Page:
"It is frequently observed that constraints and obstructions are precisely where great art comes from; far from limiting art, they allow it to happen and feed it – the more demanding the constraints, the better."
— Sarah Perry, Gardens Need Walls: On Boundaries, Ritual, and Beauty
Today, Instagram has over 2 billion monthly active users.
It has changed the way we travel, eat, and shop. Interior designers have remodelled countless locations and made accomodations for insta-worthy backdrops in their designs. Restaurants concoct drinks and dishes, not only to satisfy their customer’s taste buds, but to also look good for their Instagram followers. And millions of people have been elevated to celebrity status — some become personal media companies — purely based on their Instagram followings.
But do you know how the idea for Instagram came about?
Well, it had to do with its founder Kevin Systrom, and how he refused to join Facebook while studying at Stanford. Yes, Instagram came into existence because its founder refused to join Facebook.
You see, Systrom had built a side-project called Photobox — a website that allowed people to upload images for sharing or printing. The website caught the attention of Mark Zuckerberg, an acquaintance of Systrom’s at the time, who invited Systrom to drop out of Stanford and join Facebook. But being interested in photography and not money, Systrom refused to take up the offer and travel for a semester to Florence, Italy, instead for taking up a photography class.
To be well-prepared for the trip, Systrom bought one of the highest-quality cameras he could afford at the time. But when he showed up to class, his teacher said, “You’re not here to do perfection” and put Systrom’s expensive camera in the backroom.
Instead, the teacher gave him a Holga camera — a small and plasticky toy camera that could only produce blurry, square black-and-white photos.
Over the next few months, Systrom learned how to click photos just with this inexpensive Holga camera.
The camera taught him one of the most essential elements in photography: creating interest in the scene. And it was this exercise that made Systrom appreciate the craft involved in photography; something for which an expensive camera was no substitute.
The idea that a square photo with a unique blurry and out-of-focus beauty could be seen as art stuck with him. And it was this realization that eventually led Systrom to build Instagram filters.
But the larger point is that it was the constraint that allowed him to explore the more fundamental elements of photography.
In fact, it is common advice in photography that if you're just beginning, start with a fixed 50 mm prime lens that does not allow you to zoom in and out of frames. Because that is when you do not rely on the camera to make things convenient for you; that is when you learn how to move with your feet in order to get that perfect shot, compose well and create interest in the photograph.
Some amateur photographers even go to the lengths of only shooting in black and white first, so that colors aren't a distraction while shooting.
The same analogy can be applied to many different skill sets.
When it comes to note-taking, a common trap note-takers fall into is that instead of using note-taking as a means to an end — which is creating finished essays or pieces of writing — they end up making it the thrust of the endeavour.
When starting out, it's good advice to keep things as simple as possible so you can focus on the essentials.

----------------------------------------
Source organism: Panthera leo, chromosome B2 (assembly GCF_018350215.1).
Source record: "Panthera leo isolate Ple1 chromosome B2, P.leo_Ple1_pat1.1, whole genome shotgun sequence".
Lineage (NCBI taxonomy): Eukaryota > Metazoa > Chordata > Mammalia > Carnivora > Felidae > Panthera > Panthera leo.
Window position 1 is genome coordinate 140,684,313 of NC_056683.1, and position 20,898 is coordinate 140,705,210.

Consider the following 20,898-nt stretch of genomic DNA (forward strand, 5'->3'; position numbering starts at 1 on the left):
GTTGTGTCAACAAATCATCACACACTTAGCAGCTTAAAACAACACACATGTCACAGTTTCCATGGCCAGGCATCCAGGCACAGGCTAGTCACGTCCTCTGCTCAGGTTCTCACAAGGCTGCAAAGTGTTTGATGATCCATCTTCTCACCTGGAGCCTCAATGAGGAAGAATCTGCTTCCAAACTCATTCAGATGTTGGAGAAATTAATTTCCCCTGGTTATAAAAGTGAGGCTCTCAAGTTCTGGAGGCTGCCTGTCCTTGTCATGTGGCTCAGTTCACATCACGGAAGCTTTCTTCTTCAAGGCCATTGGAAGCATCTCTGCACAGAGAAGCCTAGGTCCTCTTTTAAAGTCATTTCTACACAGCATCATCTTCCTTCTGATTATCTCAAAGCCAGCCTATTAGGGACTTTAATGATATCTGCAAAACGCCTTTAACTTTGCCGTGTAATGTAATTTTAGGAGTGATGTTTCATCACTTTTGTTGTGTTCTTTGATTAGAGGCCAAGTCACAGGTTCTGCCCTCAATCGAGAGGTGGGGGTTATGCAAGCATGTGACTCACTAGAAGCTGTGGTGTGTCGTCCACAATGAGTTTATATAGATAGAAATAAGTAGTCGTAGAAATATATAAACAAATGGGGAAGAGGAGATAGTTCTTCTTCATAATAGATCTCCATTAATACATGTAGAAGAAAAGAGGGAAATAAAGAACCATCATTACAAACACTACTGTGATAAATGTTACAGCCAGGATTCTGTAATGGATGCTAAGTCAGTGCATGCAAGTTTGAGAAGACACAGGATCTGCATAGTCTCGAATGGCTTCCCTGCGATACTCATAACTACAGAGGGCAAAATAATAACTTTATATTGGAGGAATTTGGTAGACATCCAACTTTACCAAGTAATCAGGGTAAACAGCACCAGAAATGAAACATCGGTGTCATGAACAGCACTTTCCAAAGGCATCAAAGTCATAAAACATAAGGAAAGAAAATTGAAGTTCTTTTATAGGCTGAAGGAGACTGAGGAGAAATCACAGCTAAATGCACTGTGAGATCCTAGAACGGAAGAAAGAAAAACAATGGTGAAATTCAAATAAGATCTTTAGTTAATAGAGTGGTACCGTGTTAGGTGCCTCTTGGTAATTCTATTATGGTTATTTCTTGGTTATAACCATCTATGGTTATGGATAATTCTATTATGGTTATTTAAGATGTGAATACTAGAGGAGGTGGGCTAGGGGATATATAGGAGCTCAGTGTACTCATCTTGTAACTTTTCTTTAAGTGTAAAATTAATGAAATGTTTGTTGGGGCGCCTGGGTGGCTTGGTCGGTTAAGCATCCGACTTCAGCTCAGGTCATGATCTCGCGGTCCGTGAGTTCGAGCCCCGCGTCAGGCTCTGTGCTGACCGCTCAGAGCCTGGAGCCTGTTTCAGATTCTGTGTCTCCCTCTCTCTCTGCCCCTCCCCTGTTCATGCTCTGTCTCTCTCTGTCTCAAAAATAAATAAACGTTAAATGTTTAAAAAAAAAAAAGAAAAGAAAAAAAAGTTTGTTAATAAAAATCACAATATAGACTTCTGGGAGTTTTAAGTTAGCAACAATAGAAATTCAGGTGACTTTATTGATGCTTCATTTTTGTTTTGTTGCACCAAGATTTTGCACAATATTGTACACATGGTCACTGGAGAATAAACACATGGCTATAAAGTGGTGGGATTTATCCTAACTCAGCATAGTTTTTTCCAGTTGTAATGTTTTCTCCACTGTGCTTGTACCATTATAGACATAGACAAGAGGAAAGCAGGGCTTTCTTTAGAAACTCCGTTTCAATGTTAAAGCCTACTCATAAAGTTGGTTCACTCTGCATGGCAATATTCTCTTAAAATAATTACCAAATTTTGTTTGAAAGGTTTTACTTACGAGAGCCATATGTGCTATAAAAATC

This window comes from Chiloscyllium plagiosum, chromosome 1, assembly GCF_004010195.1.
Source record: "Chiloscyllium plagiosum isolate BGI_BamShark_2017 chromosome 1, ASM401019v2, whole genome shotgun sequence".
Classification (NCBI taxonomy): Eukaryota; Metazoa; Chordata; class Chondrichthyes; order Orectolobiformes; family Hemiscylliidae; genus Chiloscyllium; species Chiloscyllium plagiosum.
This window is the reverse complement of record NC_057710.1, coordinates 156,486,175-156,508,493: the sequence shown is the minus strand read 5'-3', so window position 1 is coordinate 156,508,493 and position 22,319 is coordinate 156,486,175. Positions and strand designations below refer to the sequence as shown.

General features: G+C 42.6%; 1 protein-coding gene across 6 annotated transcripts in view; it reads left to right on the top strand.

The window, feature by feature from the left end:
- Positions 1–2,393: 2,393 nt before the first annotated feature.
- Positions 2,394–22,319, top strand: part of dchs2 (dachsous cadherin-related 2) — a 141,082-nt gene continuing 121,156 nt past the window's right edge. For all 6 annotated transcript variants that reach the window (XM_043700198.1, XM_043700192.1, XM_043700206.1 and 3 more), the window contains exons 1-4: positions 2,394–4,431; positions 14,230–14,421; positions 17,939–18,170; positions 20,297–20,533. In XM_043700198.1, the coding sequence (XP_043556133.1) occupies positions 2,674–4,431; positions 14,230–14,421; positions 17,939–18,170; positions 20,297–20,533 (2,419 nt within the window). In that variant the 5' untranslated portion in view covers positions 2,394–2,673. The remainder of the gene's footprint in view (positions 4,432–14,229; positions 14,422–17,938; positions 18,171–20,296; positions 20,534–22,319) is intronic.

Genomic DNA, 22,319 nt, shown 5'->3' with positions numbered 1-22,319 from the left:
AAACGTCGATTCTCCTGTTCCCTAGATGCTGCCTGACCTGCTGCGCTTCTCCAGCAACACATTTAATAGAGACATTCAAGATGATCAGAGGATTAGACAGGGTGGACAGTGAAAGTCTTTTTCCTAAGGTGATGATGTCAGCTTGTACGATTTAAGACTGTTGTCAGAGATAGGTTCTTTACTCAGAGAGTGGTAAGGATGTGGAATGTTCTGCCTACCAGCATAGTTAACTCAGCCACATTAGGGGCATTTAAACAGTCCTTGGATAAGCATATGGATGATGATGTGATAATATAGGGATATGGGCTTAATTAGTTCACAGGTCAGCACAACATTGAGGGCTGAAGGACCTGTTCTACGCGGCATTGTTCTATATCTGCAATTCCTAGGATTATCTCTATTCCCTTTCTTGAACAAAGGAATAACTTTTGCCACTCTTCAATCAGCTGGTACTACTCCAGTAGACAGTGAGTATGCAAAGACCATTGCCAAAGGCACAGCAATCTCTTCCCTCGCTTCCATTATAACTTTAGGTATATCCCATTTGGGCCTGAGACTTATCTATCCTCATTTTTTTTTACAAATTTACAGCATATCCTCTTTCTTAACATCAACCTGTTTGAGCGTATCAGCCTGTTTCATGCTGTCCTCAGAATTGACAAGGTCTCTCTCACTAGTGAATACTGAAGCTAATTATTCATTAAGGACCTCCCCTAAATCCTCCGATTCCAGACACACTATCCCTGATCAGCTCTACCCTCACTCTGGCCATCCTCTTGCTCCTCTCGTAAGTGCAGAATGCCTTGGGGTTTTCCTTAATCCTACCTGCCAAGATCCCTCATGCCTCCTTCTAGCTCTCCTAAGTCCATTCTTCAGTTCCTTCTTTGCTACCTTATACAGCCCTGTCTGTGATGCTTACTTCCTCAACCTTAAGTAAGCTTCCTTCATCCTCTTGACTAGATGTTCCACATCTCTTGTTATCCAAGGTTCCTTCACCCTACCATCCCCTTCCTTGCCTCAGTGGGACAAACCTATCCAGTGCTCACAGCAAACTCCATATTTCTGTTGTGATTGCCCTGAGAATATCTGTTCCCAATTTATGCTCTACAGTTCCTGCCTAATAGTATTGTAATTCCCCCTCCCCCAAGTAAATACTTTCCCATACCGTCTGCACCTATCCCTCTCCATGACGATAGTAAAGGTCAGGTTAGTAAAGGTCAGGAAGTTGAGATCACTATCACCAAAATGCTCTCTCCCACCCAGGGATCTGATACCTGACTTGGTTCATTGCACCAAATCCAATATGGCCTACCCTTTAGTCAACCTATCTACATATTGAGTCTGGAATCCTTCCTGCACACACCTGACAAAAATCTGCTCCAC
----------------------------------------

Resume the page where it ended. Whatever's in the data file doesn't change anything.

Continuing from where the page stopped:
Leonardo da Vinci kept all of his notes in one big book.
Eminem kept a shoebox full of striking phrases on a jumble of papers.
Systrom started photography with a toy camera.
Even in the case of food, chef David Chang says how "Many dishes from around the world share some of these base patterns, and by reverse-engineering one of these dishes you can actually tap into many of them at the same time."
Getting better at understanding a product, a skill, or a craft is about focusing on the essentials before moving on to the bells and whistles.
Even in the case of startups, some of the most successful startups first focused on creating a Minimum Lovable Product, and not simply a Minimum Viable one.
Notion moved their team away from Silicon Valley to Japan and spent a year obsessing over their product before launching their v1. This led them to a highly differentiated product that people are obsessed with and creates word-of-mouth for them. They understood that getting lost in the noise was highly probable, and hence chose a much higher quality bar for their MVP than most founders do today.
When you have too many resources, it is easy to use them as a crutch and release yourself from the hard work of really thinking what makes your product different and better.
It is easy to splurge millions of dollars in distribution and keep on racking revenue numbers without first figuring out if your product has a sustainable business model or moat. It is easy to keep pushing the idea of profitability and cash flow — the real markers of value — to a later date, as long as you have money in the bank to keep buying customers.
"Constraints foster creativity."
Because they take you out of explore mode and put you in exploit mode, which is just a more potent and directed version of explore mode. They put a hard bound on exploration and force you to exploit whatever you have within the space you're working in, which leads to more fundamental insights around where the real value lies.
Forcing limitations and constraints on yourself allows you to focus on what's really important. It enhances your craft.
You are forced to be more creative when you have less than when you have more.
Too many cooks spoil the broth. And too many resources spoil the creative.